There are different models for merit pay, but most rely on test scores. Ignoring the fact that No Child Left Behind leaves testing up to states, which has encouraged states to create easier and easier tests each year in order to show fictional improvement, the tests are still shoddy measures of teacher performance. In most states (Oregon included) students are not tested against their own previous performance, but at specific grade levels, with their scores compared to previous students taking similar tests, or against other students in the state taking the same test. In other words, as we norm the test we hold the students up against other kids. That’s not a means to test a student. It’s a means to test a school. Even then, it’s a poor measure because the school has no control over who comes through the door. We are not factories trying to make machines out of identical widgets. Regardless of the condition our “widgets” come in, we are not allowed to turn them away. Nor are our students like customers, who can be enticed by better products or lower prices. The idea that schools should be run like businesses doesn’t apply, which is why charter schools keep under-performing on state tests when compared to public schools. They are private businesses, which inclines them to want to import business models onto education. And that causes them to fail.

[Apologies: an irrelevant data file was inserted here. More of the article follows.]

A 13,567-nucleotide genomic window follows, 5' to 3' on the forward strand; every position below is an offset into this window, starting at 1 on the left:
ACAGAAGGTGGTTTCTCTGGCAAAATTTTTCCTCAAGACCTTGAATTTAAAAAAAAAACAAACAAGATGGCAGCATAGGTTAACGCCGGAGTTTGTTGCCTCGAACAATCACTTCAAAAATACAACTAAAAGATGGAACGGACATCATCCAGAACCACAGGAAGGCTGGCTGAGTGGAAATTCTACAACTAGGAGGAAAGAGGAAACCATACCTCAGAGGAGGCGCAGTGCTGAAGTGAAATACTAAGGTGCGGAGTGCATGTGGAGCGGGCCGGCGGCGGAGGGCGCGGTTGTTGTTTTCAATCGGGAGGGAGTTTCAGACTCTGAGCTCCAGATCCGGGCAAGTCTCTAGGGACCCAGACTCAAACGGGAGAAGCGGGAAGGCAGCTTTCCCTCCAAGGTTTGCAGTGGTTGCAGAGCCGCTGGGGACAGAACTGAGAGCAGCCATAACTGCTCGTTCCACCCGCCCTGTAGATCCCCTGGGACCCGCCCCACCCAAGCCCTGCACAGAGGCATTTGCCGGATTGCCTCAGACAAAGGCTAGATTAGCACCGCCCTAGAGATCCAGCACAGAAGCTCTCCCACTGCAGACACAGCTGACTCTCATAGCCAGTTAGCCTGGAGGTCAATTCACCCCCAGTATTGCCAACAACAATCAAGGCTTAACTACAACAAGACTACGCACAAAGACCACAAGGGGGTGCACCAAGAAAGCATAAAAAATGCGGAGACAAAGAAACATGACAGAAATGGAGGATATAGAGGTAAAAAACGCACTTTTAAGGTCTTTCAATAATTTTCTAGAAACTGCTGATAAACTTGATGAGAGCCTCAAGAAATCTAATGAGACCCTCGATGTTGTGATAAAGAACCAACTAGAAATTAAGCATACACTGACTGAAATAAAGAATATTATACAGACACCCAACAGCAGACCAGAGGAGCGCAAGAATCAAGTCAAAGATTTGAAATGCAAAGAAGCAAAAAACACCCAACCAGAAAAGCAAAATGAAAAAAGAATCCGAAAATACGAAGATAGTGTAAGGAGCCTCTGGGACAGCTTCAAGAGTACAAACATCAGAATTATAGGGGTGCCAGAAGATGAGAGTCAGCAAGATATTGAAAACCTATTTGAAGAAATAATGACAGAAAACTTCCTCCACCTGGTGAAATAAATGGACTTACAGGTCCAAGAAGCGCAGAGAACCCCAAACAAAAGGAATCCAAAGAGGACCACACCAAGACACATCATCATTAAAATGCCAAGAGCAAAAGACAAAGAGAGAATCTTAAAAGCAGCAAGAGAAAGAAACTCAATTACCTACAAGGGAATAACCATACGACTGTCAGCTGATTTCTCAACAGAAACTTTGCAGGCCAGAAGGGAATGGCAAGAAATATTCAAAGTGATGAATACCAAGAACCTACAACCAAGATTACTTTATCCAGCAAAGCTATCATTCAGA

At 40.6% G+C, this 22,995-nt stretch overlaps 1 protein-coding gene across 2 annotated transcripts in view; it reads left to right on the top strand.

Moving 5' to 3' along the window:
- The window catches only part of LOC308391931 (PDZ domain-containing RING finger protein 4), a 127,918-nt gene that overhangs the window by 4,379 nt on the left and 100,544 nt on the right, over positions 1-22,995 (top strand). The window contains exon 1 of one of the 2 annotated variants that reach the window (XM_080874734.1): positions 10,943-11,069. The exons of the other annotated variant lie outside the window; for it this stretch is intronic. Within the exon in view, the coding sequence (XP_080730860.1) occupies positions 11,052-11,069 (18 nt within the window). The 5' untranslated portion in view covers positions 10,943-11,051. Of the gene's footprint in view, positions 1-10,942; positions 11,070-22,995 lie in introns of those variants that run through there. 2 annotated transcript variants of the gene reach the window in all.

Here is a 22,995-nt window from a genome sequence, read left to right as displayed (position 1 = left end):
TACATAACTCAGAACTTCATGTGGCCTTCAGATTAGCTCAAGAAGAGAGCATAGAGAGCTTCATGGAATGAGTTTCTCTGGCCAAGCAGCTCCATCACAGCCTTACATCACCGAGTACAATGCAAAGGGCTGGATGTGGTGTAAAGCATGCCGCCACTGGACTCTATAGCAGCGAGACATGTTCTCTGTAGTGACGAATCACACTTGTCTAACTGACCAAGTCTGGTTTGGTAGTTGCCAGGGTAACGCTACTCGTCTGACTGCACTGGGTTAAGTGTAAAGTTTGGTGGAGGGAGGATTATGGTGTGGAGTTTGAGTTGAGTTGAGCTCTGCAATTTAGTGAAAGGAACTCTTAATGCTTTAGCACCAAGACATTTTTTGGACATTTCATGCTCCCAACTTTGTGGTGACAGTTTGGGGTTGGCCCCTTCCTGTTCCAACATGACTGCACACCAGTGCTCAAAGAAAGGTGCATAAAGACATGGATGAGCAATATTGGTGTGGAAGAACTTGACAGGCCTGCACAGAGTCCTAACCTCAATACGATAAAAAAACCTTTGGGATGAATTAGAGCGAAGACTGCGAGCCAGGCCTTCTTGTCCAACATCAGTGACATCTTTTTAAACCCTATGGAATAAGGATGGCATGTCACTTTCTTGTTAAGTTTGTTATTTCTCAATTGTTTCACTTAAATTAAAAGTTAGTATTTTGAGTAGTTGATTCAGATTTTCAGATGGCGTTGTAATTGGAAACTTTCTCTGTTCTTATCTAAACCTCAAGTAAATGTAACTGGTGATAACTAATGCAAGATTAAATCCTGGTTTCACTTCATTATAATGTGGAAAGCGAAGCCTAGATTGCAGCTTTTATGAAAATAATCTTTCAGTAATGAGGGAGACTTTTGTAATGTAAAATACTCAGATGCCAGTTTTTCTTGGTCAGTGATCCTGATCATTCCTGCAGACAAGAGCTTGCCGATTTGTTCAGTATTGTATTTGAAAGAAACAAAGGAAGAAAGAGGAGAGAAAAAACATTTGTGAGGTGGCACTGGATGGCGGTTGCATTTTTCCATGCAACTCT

Despite this knowledge or the limits of their utility (and tests are NOT all bad. Despite what some critics might tell you, they do have a place) merit pay systems use test scores, generally as the be all and end all. They either grade teachers based on the improvement of different students within the district, year after year, or based on over-all passing rates in the state. From there, they do one of two things. Either they identify the “best” teachers and pay them more, or identify the “best” schools and pay all their teachers a bonus.